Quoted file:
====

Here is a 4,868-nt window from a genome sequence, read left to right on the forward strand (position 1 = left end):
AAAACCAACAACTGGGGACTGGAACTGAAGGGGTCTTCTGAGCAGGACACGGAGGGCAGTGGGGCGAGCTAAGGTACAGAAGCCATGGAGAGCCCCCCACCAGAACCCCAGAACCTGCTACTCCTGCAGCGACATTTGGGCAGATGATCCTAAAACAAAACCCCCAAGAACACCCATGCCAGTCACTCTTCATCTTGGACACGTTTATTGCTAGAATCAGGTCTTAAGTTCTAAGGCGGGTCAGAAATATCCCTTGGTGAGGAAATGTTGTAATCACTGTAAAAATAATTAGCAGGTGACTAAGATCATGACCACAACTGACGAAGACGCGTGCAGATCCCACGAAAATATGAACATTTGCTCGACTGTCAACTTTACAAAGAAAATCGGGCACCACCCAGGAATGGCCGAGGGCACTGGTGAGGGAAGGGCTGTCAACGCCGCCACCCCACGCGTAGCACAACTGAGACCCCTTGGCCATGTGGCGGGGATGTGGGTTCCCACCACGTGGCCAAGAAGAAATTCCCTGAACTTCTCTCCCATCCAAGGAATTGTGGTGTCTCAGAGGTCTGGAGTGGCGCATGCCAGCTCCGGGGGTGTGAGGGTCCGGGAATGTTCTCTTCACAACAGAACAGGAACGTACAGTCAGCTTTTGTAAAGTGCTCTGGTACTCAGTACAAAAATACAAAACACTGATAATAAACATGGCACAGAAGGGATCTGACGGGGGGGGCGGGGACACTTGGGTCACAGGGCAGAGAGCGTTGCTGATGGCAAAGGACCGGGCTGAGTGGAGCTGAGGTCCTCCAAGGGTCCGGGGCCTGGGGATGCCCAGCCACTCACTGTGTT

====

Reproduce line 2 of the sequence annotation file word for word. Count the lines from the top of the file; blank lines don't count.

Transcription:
AAAACCAACAACTGGGGACTGGAACTGAAGGGGTCTTCTGAGCAGGACACGGAGGGCAGTGGGGCGAGCTAAGGTACAGAAGCCATGGAGAGCCCCCCACCAGAACCCCAGAACCTGCTACTCCTGCAGCGACATTTGGGCAGATGATCCTAAAACAAAACCCCCAAGAACACCCATGCCAGTCACTCTTCATCTTGGACACGTTTATTGCTAGAATCAGGTCTTAAGTTCTAAGGCGGGTCAGAAATATCCCTTGGTGAGGAAATGTTGTAATCACTGTAAAAATAATTAGCAGGTGACTAAGATCATGACCACAACTGACGAAGACGCGTGCAGATCCCACGAAAATATGAACATTTGCTCGACTGTCAACTTTACAAAGAAAATCGGGCACCACCCAGGAATGGCCGAGGGCACTGGTGAGGGAAGGGCTGTCAACGCCGCCACCCCACGCGTAGCACAACTGAGACCCCTTGGCCATGTGGCGGGGATGTGGGTTCCCACCACGTGGCCAAGAAGAAATTCCCTGAACTTCTCTCCCATCCAAGGAATTGTGGTGTCTCAGAGGTCTGGAGTGGCGCATGCCAGCTCCGGGGGTGTGAGGGTCCGGGAATGTTCTCTTCACAACAGAACAGGAACGTACAGTCAGCTTTTGTAAAGTGCTCTGGTACTCAGTACAAAAATACAAAACACTGATAATAAACATGGCACAGAAGGGATCTGACGGGGGGGGCGGGGACACTTGGGTCACAGGGCAGAGAGCGTTGCTGATGGCAAAGGACCGGGCTGAGTGGAGCTGAGGTCCTCCAAGGGTCCGGGGCCTGGGGATGCCCAGCCACTCACTGTGTT